Original Author: Jesus Jiménez
Paul Whelan, an American imprisoned in Russia, appeared in a video released on Monday by a Kremlin-backed news network, giving his family a chance to see him for the first time in three years.
Mr. Whelan, a former Marine serving a 16-year sentence on what U.S. officials say are bogus espionage charges, has been largely out of sight since he was convicted by a Russian court in June 2020, although he has been visited by Western diplomats.
In the video posted by RT — a state-owned English-language network previously known as Russia Today — Mr. Whelan is seen in several settings, including eating in a cafeteria. He appeared to be in good health and declined an interviewer’s request to ask him questions.
In an email to supporters, Mr. Whelan’s twin brother, David, said that Monday “was the first time I’ve seen what he really looks like since June 2020.”
“So thank you, Russia Today, because although your reporting is the worst sort of propaganda and you are the mouthpiece for war criminals, at least I could see what Paul looks like after all of these years,” he wrote.
David Whelan said the video was recorded in May. He added that his brother previously informed their parents that prison officials had punished him for his refusal to participate in the interview, including by taking some of his clothing.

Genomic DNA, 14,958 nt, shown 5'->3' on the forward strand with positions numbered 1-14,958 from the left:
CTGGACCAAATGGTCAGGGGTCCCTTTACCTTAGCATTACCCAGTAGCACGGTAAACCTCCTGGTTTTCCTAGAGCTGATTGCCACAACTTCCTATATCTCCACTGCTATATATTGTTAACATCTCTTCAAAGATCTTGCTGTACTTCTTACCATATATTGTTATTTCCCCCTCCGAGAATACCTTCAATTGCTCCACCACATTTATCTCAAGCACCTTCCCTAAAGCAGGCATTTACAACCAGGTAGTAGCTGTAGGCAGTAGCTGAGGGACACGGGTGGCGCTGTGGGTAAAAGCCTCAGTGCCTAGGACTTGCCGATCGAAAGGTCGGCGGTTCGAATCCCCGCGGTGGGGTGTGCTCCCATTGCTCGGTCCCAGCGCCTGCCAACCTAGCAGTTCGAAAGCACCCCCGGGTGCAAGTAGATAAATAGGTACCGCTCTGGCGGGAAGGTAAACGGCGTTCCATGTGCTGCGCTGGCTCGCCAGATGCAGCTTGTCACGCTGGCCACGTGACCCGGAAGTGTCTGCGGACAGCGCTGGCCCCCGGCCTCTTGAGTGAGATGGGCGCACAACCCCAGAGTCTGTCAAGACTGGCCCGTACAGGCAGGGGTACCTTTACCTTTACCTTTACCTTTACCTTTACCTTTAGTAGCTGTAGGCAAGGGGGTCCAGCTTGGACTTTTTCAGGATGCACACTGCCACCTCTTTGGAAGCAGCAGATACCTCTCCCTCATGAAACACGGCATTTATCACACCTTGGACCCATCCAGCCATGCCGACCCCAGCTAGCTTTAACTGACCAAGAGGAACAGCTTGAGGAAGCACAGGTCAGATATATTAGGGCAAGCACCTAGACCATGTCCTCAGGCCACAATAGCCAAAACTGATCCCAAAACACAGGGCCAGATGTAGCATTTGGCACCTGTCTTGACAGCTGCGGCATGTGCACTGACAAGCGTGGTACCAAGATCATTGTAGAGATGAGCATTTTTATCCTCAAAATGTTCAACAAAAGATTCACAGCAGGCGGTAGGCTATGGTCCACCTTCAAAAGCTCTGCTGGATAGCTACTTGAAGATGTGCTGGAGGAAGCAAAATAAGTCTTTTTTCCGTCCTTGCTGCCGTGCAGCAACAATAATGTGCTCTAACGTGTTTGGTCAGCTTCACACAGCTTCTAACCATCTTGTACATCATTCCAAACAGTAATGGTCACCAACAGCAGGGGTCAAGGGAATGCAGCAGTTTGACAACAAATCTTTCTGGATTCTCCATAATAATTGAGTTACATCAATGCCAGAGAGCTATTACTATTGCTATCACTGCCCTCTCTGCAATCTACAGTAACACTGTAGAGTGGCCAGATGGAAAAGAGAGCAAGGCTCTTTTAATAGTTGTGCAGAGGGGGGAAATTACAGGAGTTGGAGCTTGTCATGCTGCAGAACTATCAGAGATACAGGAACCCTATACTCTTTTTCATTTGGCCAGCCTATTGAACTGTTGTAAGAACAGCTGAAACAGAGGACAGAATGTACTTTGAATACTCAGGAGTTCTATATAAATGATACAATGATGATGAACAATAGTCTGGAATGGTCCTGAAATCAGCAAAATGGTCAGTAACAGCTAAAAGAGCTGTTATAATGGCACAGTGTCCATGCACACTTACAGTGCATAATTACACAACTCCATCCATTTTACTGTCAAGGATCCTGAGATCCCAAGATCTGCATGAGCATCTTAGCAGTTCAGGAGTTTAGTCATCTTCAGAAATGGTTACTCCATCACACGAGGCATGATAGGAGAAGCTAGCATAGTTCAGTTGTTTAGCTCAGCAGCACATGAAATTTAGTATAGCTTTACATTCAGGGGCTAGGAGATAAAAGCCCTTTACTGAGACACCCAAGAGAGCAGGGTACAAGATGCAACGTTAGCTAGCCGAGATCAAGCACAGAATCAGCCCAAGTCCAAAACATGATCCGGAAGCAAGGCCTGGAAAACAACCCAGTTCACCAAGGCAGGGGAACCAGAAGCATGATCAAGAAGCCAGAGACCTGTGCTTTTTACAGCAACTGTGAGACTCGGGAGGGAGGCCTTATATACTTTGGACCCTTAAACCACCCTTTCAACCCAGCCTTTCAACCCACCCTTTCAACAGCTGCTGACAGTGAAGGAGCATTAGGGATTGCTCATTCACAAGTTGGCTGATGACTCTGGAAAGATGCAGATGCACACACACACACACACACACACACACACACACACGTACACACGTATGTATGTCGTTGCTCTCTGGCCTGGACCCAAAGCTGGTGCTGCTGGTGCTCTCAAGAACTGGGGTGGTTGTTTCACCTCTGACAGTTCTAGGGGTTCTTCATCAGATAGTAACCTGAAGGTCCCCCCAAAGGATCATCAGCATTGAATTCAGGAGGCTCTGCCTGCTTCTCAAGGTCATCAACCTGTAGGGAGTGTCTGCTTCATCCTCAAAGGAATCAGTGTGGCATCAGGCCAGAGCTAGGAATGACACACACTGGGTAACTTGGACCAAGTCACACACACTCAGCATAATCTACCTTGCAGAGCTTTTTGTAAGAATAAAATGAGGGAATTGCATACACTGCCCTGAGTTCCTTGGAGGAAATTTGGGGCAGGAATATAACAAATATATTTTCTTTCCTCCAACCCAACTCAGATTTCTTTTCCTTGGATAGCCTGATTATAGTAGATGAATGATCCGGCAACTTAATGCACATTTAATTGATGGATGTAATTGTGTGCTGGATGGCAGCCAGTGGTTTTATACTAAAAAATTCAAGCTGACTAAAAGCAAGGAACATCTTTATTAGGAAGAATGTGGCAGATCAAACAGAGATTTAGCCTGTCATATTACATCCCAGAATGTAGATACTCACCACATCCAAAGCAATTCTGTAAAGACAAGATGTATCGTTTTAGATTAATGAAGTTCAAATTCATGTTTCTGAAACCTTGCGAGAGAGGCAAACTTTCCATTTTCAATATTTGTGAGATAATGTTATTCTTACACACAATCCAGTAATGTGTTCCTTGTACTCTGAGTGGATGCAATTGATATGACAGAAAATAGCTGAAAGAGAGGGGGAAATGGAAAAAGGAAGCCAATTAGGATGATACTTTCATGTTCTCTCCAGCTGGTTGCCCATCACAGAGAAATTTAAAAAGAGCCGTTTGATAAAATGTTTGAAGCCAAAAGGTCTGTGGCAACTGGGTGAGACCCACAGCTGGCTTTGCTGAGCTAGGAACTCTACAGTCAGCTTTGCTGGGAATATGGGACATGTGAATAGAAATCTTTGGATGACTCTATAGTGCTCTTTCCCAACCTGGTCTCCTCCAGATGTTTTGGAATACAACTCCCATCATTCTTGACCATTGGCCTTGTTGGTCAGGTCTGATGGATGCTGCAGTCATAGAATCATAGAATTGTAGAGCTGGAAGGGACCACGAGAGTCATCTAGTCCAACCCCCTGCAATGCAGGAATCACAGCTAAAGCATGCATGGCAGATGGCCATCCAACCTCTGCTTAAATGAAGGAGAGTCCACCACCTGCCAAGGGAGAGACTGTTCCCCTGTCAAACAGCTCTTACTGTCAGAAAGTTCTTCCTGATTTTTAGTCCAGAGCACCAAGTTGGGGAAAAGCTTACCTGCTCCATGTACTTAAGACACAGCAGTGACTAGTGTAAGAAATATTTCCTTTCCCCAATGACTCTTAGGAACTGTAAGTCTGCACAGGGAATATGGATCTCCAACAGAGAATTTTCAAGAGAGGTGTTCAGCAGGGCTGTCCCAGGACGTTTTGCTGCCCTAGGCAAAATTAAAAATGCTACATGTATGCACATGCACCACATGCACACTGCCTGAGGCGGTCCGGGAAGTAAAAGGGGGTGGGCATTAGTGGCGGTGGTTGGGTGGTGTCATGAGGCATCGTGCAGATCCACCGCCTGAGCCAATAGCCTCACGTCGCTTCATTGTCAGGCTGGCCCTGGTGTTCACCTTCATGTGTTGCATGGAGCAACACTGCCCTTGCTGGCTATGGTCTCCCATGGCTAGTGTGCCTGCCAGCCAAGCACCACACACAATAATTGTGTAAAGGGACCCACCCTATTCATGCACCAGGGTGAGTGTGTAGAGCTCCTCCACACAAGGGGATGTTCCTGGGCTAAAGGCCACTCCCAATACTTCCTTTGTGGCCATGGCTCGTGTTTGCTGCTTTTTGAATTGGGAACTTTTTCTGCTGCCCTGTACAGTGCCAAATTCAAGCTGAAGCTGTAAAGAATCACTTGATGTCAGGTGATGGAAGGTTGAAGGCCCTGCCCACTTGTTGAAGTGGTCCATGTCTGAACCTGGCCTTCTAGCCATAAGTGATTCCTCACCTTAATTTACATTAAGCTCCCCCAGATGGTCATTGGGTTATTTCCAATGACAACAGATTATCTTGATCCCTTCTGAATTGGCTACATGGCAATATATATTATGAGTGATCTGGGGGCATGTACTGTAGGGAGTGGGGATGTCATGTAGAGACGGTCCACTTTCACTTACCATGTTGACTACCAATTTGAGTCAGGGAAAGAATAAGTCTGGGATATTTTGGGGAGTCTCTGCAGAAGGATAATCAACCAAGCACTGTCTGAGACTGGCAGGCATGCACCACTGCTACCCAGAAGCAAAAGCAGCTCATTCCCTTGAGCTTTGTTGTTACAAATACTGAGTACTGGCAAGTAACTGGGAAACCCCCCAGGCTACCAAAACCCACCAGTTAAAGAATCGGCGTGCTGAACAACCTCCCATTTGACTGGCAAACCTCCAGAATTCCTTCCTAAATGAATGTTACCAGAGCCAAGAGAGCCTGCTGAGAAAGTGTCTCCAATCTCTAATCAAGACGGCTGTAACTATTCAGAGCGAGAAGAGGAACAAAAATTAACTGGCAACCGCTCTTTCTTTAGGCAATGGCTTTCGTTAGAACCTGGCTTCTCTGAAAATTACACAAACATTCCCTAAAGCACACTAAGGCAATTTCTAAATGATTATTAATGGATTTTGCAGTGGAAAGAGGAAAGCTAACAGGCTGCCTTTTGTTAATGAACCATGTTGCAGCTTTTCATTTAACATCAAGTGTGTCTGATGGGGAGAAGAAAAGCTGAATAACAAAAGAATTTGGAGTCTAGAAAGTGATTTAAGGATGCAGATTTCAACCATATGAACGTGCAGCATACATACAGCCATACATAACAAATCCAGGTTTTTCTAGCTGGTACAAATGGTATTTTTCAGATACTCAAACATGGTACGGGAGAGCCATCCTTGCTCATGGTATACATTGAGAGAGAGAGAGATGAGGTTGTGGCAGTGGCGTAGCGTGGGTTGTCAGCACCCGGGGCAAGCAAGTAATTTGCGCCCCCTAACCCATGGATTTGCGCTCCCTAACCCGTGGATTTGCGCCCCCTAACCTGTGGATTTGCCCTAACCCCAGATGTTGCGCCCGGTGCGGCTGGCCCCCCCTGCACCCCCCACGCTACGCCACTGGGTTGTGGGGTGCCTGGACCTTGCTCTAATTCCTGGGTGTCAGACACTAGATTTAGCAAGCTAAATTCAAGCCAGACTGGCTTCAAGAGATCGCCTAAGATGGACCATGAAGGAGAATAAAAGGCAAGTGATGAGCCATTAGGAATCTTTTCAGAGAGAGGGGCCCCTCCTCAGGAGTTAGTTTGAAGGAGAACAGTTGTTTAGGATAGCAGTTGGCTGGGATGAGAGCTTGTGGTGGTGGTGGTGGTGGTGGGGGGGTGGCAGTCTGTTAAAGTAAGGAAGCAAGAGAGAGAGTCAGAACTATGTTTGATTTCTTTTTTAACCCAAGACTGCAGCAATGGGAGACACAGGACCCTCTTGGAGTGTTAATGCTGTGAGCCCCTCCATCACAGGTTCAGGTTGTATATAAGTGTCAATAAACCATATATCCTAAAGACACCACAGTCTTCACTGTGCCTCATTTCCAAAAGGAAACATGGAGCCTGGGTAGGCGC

Karine Jean-Pierre, the White House press secretary, said at a news briefing on Tuesday that “it was reassuring to see that he remains — and this is to use his brother’s words — ‘unbowed.’”
“Paul continues to show tremendous courage,” Ms. Jean-Pierre said. “That does not change that his circumstance are truly unacceptable, and we will continue to be very clear about that. Russia should release him immediately.”
President Biden has said he is working to secure the release of Mr. Whelan. The State Department tried for months to include him in the deal that freed the W.N.B.A. star Brittney Griner, who was arrested in a Russian airport shortly before the invasion of Ukraine and later pleaded guilty to drug charges.
Ms. Griner was released in December in exchange for Viktor Bout, a notorious Russian arms dealer known as the “Merchant of Death.”
Aside from diplomatic visits, communication by Mr. Whelan, a corporate security executive, has been limited to phone calls and a phone interview that he did with CNN in May.
Mr. Whelan, 53, and Evan Gershkovich — an American reporter from The Wall Street Journal arrested in March, also on espionage charges — have been designated by the United States as “wrongfully detained,” which means they are essentially considered political hostages.
David Whelan said in an interview in April that he would “be happy for the U.S. government to make whatever concessions they can to bring Paul home.”